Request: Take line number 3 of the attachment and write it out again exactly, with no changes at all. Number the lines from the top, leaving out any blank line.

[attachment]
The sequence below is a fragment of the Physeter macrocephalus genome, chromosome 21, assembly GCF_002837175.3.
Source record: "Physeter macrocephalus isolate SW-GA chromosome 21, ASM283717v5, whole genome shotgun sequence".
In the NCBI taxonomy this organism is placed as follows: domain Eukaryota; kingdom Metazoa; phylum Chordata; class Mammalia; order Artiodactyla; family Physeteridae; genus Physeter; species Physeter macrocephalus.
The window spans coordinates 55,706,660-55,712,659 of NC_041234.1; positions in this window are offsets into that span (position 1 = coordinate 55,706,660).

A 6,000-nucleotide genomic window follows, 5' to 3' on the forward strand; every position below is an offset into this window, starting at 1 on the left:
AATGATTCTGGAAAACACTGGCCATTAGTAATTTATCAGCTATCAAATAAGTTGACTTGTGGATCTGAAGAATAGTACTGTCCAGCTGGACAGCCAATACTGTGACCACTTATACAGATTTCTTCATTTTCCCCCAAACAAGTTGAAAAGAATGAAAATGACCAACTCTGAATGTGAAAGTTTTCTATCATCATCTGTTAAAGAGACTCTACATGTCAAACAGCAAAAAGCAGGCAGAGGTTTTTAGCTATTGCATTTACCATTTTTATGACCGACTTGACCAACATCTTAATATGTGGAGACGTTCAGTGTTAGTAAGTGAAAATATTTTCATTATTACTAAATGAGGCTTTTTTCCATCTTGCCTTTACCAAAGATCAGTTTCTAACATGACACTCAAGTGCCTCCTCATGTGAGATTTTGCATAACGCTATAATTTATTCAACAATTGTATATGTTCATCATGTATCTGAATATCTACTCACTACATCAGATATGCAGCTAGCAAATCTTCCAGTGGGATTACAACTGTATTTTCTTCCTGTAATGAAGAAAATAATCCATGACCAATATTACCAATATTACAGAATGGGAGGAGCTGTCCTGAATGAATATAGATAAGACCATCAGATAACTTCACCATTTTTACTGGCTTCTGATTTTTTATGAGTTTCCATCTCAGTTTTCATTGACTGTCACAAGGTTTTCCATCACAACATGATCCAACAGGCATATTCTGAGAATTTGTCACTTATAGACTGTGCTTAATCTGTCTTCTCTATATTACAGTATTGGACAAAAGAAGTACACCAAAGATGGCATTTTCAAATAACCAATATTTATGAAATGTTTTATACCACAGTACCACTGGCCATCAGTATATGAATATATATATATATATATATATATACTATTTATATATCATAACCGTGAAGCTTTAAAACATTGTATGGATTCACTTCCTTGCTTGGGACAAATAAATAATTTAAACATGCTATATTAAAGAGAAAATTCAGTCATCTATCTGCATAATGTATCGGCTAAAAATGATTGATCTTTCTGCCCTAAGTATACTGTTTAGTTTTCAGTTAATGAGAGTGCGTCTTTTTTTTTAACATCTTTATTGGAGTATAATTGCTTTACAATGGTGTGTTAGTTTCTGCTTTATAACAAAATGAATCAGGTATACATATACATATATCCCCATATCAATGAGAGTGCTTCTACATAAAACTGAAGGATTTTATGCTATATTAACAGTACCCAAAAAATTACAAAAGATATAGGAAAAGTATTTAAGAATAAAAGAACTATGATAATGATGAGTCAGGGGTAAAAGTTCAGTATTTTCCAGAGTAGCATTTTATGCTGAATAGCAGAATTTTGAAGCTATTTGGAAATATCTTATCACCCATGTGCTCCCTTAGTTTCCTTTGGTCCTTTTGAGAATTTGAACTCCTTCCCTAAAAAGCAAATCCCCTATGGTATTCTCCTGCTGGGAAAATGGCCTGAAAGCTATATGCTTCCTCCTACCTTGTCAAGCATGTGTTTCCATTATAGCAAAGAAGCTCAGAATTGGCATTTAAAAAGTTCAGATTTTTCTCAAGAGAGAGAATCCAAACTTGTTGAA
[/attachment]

In the NCBI taxonomy this organism is placed as follows: domain Eukaryota; kingdom Metazoa; phylum Chordata; class Mammalia; order Artiodactyla; family Physeteridae; genus Physeter; species Physeter macrocephalus.